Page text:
Nigerian collapse: SA govt denies repatriation deal

The Mail & Guardian raised questions about whether minister Jeff Radebe traded with the Nigeria.

FILE: A victim of the Nigerian church collapse is stretchered into the Steve Biko Academic Hospital, Monday 22 September 2014, Picture: Vumani Mkhize/EWN.

JOHANNESBURG - Government on Friday denied reports there have been hidden negotiations with Nigeria in bringing home the bodies of those crushed to death in the tragic church collapse.

The _Mail & Guardian _newspaper raised questions about whether Minister in the Presidency Jeff Radebe traded with Nigerian authorities.

The report suggests he offered to unblock an arms deal in exchange for a faster repatriation process for around 80 victims.

The building at the Synagogue Church of All Nations (SCOAN) collapsed on 12 September, killing 115 people, including 81 South Africans.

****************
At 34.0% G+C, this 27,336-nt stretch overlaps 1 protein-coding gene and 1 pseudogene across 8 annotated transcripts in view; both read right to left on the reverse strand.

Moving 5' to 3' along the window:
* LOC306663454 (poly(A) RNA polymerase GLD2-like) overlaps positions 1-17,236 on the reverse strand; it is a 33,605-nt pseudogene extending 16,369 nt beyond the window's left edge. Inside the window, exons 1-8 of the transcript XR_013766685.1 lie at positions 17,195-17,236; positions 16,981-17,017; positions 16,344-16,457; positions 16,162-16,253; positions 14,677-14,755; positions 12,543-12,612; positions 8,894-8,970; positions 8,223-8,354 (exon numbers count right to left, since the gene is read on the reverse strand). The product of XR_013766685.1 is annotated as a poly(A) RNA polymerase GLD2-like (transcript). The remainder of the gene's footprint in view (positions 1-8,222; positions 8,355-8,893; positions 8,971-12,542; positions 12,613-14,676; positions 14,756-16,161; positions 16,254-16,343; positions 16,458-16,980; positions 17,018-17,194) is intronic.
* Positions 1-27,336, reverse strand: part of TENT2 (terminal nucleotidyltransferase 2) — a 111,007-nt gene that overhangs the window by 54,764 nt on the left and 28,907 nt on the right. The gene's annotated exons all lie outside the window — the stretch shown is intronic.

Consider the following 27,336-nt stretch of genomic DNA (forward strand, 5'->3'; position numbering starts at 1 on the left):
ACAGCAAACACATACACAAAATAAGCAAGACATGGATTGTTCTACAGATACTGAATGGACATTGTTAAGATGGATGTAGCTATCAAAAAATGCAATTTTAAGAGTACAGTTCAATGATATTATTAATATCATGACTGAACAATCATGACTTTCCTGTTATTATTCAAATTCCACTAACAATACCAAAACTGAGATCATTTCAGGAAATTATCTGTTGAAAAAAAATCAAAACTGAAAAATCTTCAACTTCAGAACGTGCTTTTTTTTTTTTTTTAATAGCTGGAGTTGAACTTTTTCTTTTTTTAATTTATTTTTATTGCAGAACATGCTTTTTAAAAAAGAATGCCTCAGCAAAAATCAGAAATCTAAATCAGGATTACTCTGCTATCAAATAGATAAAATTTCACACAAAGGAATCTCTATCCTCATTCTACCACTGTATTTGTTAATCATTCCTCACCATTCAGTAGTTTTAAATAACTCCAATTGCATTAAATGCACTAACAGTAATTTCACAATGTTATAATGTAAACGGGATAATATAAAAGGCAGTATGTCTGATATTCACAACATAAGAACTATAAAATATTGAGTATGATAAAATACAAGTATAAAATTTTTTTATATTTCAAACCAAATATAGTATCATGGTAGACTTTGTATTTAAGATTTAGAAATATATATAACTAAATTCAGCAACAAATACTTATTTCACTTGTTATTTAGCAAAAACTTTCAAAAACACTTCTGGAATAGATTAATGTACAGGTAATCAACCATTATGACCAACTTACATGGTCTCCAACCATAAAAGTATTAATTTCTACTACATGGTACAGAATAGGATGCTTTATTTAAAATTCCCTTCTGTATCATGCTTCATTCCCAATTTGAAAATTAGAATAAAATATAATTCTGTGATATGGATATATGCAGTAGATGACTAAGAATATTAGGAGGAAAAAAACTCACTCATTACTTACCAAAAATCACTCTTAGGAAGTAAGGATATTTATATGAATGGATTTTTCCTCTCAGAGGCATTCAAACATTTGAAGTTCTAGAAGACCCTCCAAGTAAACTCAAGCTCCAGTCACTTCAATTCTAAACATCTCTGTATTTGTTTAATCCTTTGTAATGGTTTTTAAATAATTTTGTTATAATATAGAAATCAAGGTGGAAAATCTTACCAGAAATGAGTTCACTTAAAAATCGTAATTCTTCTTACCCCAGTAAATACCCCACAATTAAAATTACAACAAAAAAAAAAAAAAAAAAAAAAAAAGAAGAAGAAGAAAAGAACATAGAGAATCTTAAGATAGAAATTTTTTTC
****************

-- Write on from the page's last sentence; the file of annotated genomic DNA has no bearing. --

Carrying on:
Government spokesperson Phumla Williams says, "At no stage was there any buttering which was done by the Nigerians. The brief has always been that they must work on the repatriating of the 81 South Africans that died in Nigeria."

The bodies of 11 more South African victims are yet to be returned due to delayed DNA tests.

The collapse occurred when three extra storeys were being added to the existing two of a guest house of the church compound.

Led by the charismatic "Prophet" TB Joshua, the Lagos Pentacostal church attracts a global following of Christians who believe Joshua is able to perform miracles, including curing the ill and raising the dead from the grave.

An inquiry is still underway to determine what caused the tragedy.

The SCOAN meanwhile maintains the collapse was caused by "evil forces".

Nigeria has a history of building collapses due to shoddy construction, with 130 reported incidents from 2007 to 2012 in Lagos alone.